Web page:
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Economic Research

How the Fed Adjusts the Fed Funds Rate within Its Target Range
The Federal Open Market Committee maintained its target range for the fed funds rate at 0 to 25 basis points at its June 2021 meeting, while two of the Federal Reserve’s administered rates—interest on reserve balances and the overnight reverse repo facility offering rate—each were increased by 5 basis points. What do these two simultaneous decisions mean? In this post, the authors look at “technical adjustments”—a tool the Fed can deploy to keep the FOMC’s policy rate well within the target range and support smooth market functioning.
By Gara Afonso, Lorie Logan, Antoine Martin, William Riordan, and Patricia Zobel
How the Fed's Overnight Reverse Repo Facility Works
Daily take-up at the overnight reverse repo facility increased from less than one billion dollars in early March 2021 to well over a trillion dollars five months later. In this second post of the series, the authors take a closer look at this important tool in the Federal Reserve’s monetary policy implementation framework and discuss the factors behind the recent increase in volume.
By Gara Afonso, Lorie Logan, Antoine Martin, William Riordan, and Patricia Zobel
How the Federal Reserve's Monetary Policy Implementation Framework Has Evolved
The Federal Reserve’s monetary policy implementation framework has changed markedly in the last two decades. Prior to the global financial crisis, the Fed used a system of scarce reserves and fine-tuned the supply of reserves to maintain rate control. However, since then, the Fed has operated in a floor system, in which the Fed’s administered rates influence the federal funds rate. In this first post of a series, the authors discuss the salient features of the implementation framework.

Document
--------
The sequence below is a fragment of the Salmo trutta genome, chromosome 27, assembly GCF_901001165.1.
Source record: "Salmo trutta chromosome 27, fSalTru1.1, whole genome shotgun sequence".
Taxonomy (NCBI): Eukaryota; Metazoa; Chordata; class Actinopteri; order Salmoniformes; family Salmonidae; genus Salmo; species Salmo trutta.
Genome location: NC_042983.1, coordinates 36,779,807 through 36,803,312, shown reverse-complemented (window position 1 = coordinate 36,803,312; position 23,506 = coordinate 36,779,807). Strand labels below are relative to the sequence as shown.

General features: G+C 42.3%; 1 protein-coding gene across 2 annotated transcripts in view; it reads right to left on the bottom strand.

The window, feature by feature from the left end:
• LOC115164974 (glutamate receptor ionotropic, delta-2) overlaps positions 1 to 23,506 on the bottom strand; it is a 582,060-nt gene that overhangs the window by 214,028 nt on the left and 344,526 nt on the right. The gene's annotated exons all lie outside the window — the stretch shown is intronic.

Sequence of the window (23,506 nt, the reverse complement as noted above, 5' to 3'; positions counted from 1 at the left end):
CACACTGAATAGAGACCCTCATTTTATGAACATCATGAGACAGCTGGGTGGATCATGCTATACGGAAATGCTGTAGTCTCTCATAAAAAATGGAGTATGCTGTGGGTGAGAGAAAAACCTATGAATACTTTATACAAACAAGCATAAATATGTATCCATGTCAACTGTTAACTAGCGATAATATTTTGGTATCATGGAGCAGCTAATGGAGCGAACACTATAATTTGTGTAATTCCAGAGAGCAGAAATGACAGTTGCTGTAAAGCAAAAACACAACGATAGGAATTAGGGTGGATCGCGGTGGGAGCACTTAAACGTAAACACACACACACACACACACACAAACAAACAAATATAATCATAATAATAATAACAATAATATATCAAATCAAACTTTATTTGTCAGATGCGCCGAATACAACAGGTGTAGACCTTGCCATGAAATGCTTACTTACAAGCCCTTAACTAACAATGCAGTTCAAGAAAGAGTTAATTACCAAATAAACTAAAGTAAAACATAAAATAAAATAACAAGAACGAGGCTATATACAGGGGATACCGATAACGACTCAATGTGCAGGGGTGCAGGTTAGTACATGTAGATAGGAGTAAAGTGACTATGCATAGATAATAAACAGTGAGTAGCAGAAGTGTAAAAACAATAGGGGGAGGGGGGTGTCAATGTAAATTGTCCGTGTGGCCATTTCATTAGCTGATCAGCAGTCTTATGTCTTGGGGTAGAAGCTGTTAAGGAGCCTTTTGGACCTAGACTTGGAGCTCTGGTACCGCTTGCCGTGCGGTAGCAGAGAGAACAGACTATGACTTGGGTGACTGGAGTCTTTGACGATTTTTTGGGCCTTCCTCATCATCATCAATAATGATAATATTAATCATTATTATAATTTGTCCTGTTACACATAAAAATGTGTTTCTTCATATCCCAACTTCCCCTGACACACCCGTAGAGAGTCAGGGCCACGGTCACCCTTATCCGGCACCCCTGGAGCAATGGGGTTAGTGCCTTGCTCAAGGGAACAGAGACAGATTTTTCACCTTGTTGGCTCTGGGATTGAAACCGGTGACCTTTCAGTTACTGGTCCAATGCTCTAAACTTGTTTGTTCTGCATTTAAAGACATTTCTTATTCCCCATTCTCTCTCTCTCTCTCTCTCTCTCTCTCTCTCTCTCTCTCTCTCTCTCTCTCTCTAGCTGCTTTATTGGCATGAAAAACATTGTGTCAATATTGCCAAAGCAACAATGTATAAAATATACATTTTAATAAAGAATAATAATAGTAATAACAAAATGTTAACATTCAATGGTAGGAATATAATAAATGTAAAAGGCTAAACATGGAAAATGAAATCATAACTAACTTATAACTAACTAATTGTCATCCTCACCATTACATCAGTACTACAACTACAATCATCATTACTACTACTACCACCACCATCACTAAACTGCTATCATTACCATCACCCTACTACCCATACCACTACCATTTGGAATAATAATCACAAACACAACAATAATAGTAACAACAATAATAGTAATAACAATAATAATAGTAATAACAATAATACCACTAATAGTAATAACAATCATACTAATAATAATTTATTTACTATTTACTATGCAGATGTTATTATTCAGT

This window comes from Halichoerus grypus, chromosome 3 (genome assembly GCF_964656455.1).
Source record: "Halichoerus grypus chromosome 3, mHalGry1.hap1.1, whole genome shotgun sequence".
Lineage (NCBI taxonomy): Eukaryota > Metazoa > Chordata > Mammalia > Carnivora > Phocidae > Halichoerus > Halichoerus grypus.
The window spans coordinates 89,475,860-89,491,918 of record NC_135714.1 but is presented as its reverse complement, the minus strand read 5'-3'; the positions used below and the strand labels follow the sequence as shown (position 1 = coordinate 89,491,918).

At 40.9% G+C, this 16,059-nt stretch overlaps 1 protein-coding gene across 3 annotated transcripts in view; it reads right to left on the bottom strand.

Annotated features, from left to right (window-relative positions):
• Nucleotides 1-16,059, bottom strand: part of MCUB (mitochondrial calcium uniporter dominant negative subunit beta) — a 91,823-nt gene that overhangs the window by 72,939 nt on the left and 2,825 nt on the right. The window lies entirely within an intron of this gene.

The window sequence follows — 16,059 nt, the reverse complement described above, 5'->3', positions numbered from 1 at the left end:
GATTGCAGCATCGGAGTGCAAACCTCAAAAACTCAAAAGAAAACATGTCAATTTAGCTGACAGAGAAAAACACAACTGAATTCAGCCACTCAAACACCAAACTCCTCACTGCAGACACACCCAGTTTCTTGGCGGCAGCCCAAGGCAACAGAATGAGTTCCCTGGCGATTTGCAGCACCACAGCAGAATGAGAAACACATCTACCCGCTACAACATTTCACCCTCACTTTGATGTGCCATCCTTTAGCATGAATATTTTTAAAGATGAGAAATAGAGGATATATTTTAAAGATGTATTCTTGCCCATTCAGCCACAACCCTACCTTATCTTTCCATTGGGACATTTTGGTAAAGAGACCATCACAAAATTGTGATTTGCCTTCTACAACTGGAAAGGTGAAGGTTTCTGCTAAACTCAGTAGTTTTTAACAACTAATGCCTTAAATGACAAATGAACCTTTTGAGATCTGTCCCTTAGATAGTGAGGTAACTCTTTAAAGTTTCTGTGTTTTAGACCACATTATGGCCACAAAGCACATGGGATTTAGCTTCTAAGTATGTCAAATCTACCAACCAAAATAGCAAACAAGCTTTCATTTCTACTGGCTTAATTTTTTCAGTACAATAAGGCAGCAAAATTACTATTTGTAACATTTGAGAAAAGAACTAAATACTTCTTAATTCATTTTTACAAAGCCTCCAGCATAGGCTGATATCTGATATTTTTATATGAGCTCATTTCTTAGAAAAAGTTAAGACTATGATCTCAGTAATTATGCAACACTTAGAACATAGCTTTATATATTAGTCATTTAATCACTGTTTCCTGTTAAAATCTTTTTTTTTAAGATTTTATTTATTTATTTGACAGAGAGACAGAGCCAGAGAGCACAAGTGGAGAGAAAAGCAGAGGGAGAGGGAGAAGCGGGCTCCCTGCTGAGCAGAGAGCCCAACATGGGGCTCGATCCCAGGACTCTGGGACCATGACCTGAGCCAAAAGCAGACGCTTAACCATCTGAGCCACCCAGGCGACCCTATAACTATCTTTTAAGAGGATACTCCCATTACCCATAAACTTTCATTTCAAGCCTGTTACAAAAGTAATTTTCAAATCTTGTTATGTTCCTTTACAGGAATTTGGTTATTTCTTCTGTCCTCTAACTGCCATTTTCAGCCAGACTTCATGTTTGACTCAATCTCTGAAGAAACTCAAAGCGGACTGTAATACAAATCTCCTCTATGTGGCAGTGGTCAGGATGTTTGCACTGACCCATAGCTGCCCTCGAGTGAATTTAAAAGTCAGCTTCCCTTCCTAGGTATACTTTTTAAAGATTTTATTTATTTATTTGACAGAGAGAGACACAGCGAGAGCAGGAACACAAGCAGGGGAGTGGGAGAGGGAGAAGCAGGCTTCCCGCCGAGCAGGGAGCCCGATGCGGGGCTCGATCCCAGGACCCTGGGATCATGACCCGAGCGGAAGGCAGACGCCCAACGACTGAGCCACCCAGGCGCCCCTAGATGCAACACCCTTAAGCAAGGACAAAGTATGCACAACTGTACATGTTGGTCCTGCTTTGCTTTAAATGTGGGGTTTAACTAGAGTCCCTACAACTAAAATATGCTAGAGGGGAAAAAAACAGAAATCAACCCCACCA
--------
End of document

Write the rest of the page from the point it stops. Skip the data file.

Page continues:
By Gara Afonso, Lorie Logan, Antoine Martin, William Riordan, and Patricia Zobel
The Effect of Inequality on the Transmission of Monetary and Fiscal Policy
Monetary policy can have a meaningful impact on inequality, as recent theoretical and empirical studies suggest. In light of this, how should policy be conducted? And how does inequality affect the transmission of monetary policy? These are the topics covered in the second part of the recent symposium on “Heterogeneity in Macroeconomics: Implications for Policy” hosted by the new Applied Macroeconomics and Econometrics Center (AMEC) of the New York Fed.
By Marco Del Negro, Keshav Dogra, and Laura Pilossoph
The Effect of Monetary and Fiscal Policy on Inequality
How does accounting for households’ heterogeneity—and in particular inequality in income and wealth—change our approach to macroeconomics? What are the effects of monetary and fiscal policy on inequality, and what did we learn in this regard from the COVID-19 pandemic? These are some of the questions debated at a recent symposium on “Heterogeneity in Macroeconomics: Implications for Policy” organized by the new Applied Macroeconomics and Econometrics Center (AMEC) of the New York Fed.